Currently, children's views are generally put before the court in private law Section 8 proceedings within the CAFCASS officer's report on matters relating to the welfare of the child. Special guardianship orders will also be private law proceedings. The Lord Chancellor may make regulations specifying matters to be dealt with in any report. In addition, the court can make particular directions as to matters to be included in the report. Currently, for example, the officer must report on whether he considers that the child should be made a party to proceedings.
As my noble friend Lady Scotland intimated, the Government will shortly be undertaking wider consultation on how children are represented in private law Children Act proceedings. As she said this afternoon, the aim will be to try to find the best conduit for the child's voice, so that children's views may be heard and taken into account by the court in the most effective manner.
I understand why noble Lords may be keen to write into the Bill a presumption one way or the other. I simply counsel a degree of caution. We are dealing with a new order, with no direct current experience on which to draw. We must carefully consider what is proportionate and appropriate for the child in terms of separate representation and participation. But I have given considerable undertakings carefully to consider the consultation. Under the Bill as drafted, we have flexibility to make regulations and court rules. I assure the House that, in the light of our experience of such orders, we shall in time consider whether we have the provision right or need to make further adjustments.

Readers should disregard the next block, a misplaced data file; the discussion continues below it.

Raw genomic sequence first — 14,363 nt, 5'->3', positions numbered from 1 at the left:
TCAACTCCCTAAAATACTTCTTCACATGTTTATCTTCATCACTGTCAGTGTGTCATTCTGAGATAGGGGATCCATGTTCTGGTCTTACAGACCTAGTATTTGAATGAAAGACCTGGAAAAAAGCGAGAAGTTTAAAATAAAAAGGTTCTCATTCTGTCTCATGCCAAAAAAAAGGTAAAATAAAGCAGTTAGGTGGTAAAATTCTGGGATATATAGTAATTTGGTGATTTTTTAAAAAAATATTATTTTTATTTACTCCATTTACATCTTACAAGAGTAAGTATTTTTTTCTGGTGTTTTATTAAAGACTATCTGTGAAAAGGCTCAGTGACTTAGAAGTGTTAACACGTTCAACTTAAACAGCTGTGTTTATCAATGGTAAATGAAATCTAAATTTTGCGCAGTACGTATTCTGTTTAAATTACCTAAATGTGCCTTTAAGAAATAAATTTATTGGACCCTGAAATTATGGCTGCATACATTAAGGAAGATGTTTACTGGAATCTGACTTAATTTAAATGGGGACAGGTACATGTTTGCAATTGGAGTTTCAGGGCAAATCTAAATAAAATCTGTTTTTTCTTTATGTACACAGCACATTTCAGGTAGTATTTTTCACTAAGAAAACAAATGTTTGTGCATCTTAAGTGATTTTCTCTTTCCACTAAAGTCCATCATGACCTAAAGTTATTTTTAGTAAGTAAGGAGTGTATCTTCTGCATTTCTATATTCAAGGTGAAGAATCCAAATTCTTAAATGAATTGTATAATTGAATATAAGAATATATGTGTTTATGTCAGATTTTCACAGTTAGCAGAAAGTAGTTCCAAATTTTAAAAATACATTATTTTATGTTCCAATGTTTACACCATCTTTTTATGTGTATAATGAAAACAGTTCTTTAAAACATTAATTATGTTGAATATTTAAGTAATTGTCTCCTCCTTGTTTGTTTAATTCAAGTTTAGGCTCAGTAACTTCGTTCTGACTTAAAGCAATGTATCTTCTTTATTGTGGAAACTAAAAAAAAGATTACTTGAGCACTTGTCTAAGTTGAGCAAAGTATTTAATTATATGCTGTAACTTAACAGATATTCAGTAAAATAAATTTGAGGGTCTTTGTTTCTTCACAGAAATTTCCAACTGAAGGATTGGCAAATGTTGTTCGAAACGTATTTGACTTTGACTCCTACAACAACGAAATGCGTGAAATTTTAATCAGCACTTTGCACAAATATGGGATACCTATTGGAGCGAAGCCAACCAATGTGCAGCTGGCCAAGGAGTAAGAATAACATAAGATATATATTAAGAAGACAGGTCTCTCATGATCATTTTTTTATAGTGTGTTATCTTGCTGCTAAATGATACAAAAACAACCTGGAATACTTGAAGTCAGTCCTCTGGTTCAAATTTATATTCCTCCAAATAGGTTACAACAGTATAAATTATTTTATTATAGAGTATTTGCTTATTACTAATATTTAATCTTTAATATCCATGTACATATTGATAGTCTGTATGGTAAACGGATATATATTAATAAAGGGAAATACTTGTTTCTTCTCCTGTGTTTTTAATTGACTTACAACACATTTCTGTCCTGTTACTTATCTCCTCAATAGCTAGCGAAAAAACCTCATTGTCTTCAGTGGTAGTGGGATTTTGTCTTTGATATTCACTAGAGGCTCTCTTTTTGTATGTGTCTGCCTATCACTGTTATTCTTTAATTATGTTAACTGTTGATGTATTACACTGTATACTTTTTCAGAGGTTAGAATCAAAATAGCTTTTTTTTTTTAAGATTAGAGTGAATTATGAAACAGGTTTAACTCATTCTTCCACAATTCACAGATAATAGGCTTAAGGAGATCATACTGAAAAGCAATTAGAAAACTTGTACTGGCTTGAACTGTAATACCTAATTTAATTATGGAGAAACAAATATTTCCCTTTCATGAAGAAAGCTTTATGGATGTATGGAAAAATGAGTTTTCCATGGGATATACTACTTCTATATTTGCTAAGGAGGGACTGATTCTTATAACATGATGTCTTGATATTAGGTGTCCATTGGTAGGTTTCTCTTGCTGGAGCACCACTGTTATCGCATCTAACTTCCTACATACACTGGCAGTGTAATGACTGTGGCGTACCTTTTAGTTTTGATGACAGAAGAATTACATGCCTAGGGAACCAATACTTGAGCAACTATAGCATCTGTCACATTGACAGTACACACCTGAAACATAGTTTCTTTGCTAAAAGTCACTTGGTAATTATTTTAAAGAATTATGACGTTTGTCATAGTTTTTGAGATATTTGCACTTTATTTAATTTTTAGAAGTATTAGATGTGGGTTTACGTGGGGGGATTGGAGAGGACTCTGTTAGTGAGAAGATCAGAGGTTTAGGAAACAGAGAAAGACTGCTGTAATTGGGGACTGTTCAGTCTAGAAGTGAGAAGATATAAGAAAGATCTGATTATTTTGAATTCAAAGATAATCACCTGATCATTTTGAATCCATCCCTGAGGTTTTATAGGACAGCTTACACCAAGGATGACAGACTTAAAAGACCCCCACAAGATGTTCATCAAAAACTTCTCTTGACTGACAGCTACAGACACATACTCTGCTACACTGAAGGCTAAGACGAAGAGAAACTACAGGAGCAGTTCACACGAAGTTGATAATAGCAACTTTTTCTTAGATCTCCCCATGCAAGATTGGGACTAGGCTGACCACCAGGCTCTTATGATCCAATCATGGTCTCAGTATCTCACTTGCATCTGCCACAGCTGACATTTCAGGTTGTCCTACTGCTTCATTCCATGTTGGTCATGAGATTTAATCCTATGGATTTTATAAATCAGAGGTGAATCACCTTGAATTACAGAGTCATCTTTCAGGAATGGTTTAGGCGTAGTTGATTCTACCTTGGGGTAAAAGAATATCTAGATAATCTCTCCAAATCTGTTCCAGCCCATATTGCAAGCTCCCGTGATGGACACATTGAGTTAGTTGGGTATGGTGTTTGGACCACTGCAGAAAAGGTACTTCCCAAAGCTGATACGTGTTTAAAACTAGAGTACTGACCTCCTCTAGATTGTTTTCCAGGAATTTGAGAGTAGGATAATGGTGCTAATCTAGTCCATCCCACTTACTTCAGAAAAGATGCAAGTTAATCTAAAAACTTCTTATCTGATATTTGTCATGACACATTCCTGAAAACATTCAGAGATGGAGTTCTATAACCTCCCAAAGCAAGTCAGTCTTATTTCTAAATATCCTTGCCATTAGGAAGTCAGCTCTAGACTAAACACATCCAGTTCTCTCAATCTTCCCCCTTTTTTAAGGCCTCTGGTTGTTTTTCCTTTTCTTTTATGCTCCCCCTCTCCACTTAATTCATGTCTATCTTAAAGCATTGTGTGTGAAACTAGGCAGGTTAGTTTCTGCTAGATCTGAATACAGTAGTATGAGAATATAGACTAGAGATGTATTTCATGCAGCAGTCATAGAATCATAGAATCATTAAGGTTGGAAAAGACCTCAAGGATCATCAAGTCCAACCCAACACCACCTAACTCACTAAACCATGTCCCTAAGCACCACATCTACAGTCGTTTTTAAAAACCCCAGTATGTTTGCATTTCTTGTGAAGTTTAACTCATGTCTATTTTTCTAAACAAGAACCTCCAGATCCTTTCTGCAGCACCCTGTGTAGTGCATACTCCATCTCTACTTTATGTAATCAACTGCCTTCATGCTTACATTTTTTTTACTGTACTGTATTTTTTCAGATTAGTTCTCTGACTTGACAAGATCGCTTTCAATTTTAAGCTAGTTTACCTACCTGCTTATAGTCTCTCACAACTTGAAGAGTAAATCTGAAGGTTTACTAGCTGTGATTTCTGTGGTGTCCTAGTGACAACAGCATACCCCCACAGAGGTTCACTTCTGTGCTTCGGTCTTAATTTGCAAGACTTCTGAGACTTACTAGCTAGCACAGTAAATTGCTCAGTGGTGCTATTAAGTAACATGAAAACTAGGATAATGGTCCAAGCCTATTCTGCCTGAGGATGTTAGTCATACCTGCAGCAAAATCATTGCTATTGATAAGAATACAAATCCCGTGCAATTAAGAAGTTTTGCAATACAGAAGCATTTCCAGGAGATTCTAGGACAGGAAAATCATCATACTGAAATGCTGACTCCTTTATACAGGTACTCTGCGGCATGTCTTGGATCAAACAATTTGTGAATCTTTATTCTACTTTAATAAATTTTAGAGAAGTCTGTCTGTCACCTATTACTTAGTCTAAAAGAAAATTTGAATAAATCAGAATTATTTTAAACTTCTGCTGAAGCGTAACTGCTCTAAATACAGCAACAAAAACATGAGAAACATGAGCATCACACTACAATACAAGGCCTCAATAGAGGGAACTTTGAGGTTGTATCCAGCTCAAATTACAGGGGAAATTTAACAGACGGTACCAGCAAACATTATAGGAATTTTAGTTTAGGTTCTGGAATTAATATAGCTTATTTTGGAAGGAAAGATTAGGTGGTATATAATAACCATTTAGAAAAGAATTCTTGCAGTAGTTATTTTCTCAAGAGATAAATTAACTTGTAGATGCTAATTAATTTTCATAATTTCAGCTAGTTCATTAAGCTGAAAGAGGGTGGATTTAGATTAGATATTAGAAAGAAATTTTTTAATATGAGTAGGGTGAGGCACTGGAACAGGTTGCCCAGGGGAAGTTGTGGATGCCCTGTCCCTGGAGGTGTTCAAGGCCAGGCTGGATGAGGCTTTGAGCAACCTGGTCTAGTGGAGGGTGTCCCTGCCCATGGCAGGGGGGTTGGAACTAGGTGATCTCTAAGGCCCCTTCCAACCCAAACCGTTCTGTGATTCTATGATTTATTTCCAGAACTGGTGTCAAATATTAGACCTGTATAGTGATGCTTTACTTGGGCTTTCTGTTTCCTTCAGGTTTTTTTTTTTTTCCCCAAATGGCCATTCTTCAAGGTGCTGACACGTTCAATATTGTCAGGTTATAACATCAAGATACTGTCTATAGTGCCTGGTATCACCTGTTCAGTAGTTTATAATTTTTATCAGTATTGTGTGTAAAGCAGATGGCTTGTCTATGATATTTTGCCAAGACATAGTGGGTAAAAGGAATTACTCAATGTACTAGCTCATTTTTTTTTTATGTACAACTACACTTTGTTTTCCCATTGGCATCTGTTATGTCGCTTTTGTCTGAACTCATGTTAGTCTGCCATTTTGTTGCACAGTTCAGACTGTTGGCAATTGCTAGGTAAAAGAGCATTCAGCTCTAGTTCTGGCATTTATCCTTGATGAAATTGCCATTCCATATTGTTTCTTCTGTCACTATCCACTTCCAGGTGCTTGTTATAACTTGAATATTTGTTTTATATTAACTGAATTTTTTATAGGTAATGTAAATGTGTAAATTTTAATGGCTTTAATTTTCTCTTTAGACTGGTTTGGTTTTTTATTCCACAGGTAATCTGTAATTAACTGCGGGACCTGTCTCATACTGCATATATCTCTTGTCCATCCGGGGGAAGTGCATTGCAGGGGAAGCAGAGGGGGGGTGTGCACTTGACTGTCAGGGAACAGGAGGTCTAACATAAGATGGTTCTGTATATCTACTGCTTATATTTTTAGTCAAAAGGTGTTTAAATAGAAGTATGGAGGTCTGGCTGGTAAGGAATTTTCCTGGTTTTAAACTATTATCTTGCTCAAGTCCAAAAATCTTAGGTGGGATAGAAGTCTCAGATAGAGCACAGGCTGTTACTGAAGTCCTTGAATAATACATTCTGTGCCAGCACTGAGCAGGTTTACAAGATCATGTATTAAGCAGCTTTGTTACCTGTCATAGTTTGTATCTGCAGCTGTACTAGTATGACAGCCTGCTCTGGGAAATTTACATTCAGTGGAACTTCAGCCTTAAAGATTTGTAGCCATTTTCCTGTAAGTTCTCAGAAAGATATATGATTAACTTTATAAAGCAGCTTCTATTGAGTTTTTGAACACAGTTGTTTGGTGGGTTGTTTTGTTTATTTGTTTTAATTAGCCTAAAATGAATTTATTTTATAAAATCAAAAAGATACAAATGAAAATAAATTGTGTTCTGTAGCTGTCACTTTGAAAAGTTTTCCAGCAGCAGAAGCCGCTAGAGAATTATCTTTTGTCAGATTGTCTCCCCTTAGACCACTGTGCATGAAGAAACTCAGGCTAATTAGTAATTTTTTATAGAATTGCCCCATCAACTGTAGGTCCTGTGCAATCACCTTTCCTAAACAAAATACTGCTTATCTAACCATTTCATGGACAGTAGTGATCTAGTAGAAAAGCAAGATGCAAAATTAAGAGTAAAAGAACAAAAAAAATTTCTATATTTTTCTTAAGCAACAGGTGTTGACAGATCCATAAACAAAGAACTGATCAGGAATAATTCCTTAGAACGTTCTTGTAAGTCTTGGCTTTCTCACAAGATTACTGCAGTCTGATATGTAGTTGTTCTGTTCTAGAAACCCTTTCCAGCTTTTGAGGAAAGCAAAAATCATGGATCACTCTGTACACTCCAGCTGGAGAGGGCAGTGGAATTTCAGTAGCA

I turn to the question of support services. Just as support services are important to adoption orders, they are clearly important to special guardianship orders—on that I have no disagreement with the noble Baroness, Lady Noakes. I return to the question of financial support. The noble Baroness, Lady Barker, emphasised in Committee the important role of financial support. We agree. That is why, just as we have for adoption support, I have tabled an amendment, Amendment No. 101, to make clear that the range of support services that local authorities must provide will include financial support.
Amendments Nos. 105 to 107 seek to pre-empt some of the consultation that we want to undertake during the next year or so. The combined effect of the amendments would be twofold. First, they would insert birth parents into the list of those who could request an assessment. Secondly, they would provide that all those listed in subsection (2) had a right to request an assessment for special guardianship support services, in the same manner as Clause 4 provides for adoption support.